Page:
Last night, I wrote a bit about how Georgetown may lose its UNESCO Heritage Site status. Tonight, I shall write a bit more and tell you what impact should such event take place.
If you can recall I wrote that Georgetown in Pulau Pinang, and the City of Melaka in Melaka, were bestowed UNESCO Heritage Site status on 7 July 2008.
The application for the status was first made sometime in 1998 but failed to achieve the status as the documentation was not proper.
If I recall correctly, the Federal government had to step in through its Jabatan Warisan Negara (National Heritage Department) to properly structure the application to UNESCO.
In January 2007 the Nomination Dossier was submitted. In July, the official acknowledgment from UNESCO was received.
This followed a visit by officials from the International Council on Monuments and Sites (ICOMOS) to Georgetown and Melaka between 24 to 31 August 2007. They include Professor Yukio Nishimura who is from the Department of Urban Engineering, University of Tokyo.
Since being bestowed the status, Melaka took the necessary steps to ensure that the descendants of the historical Melaka people, its customs and sites remain preserved with very little restoration modifications done.
Both Melaka and Georgetown are similar in many ways. Some parts of both cities are time capsules of eras that have passed, eras that played a huge role in shaping the two cities. But that is where the similarities end.
In Georgetown you can hardly find the original people. Although the clans still have their presence there, only the richer ones remain on the island while poorer ones have moved to the mainland.
Gone are the sundry shops, the second-hand bookstores I used to frequent along Armenian Street, the old Chinese man weaving rattan baskets and the Malabari newsagents.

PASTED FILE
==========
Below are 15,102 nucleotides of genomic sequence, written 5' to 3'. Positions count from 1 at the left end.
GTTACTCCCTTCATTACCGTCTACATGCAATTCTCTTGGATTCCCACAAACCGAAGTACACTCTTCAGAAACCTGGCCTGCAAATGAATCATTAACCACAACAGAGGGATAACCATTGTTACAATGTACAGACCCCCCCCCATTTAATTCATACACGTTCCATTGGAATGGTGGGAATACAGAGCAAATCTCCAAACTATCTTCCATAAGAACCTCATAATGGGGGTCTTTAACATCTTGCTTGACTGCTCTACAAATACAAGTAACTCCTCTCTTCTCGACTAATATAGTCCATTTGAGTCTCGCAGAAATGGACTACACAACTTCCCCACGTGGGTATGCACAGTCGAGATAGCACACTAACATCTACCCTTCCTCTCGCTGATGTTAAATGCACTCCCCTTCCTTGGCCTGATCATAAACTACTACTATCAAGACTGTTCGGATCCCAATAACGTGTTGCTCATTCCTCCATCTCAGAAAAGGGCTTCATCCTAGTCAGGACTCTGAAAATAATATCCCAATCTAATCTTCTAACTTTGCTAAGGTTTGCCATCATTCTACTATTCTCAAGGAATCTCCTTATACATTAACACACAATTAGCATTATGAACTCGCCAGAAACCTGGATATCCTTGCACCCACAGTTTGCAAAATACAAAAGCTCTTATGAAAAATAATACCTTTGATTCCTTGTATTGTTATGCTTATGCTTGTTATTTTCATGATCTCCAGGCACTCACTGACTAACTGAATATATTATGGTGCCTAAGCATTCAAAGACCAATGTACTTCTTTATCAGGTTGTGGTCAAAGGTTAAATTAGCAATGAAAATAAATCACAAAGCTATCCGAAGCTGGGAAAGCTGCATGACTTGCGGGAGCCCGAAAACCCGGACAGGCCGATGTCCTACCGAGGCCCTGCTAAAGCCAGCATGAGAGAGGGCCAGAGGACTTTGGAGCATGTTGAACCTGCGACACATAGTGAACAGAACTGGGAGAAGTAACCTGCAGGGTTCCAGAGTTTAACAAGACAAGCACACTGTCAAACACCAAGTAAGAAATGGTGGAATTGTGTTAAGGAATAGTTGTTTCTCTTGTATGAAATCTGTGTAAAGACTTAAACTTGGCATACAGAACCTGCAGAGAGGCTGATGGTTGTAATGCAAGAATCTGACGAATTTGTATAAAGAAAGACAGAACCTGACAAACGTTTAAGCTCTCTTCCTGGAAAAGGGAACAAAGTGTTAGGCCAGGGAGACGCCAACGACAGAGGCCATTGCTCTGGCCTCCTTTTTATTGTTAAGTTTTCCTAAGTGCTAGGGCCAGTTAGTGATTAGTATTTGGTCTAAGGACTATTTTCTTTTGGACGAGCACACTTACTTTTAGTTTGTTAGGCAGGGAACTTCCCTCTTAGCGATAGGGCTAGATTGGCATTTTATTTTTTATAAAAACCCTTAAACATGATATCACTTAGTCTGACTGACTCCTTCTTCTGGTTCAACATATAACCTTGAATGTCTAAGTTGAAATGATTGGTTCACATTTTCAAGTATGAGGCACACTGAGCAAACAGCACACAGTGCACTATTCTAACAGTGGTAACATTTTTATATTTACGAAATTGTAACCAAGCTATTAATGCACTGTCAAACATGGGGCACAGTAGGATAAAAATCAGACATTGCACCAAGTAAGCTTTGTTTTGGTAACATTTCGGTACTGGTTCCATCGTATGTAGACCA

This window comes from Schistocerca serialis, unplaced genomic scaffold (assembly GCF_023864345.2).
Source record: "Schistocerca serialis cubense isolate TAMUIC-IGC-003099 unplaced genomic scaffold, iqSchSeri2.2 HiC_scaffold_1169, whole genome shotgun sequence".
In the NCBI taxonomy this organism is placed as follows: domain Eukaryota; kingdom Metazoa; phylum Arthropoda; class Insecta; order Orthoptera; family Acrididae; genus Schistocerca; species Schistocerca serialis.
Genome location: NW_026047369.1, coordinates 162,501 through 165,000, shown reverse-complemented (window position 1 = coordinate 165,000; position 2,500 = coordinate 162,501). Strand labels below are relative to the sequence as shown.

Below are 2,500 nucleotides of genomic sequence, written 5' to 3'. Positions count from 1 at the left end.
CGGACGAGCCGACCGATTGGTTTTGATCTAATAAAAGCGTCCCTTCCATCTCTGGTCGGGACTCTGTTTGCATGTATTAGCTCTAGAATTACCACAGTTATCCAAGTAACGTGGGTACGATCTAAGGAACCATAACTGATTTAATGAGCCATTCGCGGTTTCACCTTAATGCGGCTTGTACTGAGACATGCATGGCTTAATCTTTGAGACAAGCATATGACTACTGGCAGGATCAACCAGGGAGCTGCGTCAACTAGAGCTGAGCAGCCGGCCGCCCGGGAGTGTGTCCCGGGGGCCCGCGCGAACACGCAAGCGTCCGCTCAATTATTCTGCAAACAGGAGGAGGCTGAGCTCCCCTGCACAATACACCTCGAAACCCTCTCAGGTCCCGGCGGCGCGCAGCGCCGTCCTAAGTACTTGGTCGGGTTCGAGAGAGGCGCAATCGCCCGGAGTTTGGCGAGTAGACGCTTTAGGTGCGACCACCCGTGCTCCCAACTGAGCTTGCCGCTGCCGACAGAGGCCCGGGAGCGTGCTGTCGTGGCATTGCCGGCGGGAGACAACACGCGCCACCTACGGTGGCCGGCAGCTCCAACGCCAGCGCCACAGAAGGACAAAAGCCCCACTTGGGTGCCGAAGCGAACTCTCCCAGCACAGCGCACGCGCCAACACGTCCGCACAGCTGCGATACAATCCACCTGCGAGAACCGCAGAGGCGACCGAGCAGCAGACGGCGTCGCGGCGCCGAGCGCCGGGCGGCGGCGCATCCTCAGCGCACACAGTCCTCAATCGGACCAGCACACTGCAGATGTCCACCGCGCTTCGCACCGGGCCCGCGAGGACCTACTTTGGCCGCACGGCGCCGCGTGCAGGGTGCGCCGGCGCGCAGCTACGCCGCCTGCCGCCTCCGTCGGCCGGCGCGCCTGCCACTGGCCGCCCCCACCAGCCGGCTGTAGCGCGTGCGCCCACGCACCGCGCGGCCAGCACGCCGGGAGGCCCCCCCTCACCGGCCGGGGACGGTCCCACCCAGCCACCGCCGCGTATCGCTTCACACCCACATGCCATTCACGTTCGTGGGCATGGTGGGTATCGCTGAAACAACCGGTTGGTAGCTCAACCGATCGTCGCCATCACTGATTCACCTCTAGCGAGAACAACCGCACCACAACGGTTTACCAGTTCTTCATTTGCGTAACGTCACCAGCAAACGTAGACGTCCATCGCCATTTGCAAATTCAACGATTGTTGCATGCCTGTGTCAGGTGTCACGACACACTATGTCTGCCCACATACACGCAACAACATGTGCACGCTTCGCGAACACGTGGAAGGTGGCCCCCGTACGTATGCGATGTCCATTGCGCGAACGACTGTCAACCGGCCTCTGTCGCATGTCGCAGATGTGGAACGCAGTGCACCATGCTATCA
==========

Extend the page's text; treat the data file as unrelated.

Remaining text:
While the facade of their shops remain, inside are rows upon rows of boutique hotels and hipster cafes that are owned by foreigners and by that I mean non-citizens.
Pulau Pinang’s adamant stand to fulfill its Transportation Master Plan as wel as the selling of heritage buildings to foreigners also contribute to Georgetown losing its heritage status. Changing the landscape by the reclamation works to build three man-made islands would also destroy Pulau Pinang’s heritage.
Other than having to maintain and preserve historical buildings and sites, multi-cultural tangible and intangible heritage expressed in the great variety of religious buildings of different faiths, ethnic quarters, the many languages, worship and religious festivals, dances, costumes, art and music, food, and daily life must also continue to be preserved.
Under the guise of development the DAP-led state government of Pulau Pinang is only interested in making as much money as it possibly could. After all, land is money? Why worry about 40 buildings that nobody could live in when you have preserved five?
But what I am about to tell you will make many become apoplectic with rage – if Georgetown loses its UNESCO Heritage Site status, SO WILL MELAKA.
Yes, the UNESCO Heritage Site status was jointly awarded to both Georgetown and Melaka on 7 July 2008, and the Jabatan Warisan Negara is the body to preserve the sites as per the status. There was one joint-application to UNESCO for both cities.
But with land being a state prerogative, what chances does the department or all Pulau Pinang’s heritage NGOs have? The innocent victim here would be the people of Melaka. If robbed of its status because of the callous behaviour of the Pulau Pinang state government, the romance of showcasing historical sites to tourists in Melaka would be forever gone. So would be the businesses, the trishaw riders, and possibly some of the archaeological excavation sites.
Yes, Tokong’s greed and selfishness will not only destroy Pulau Pinang, they will destroy Melaka too. Does he care? I doubt. The people of Melaka are not going to vote for him next year.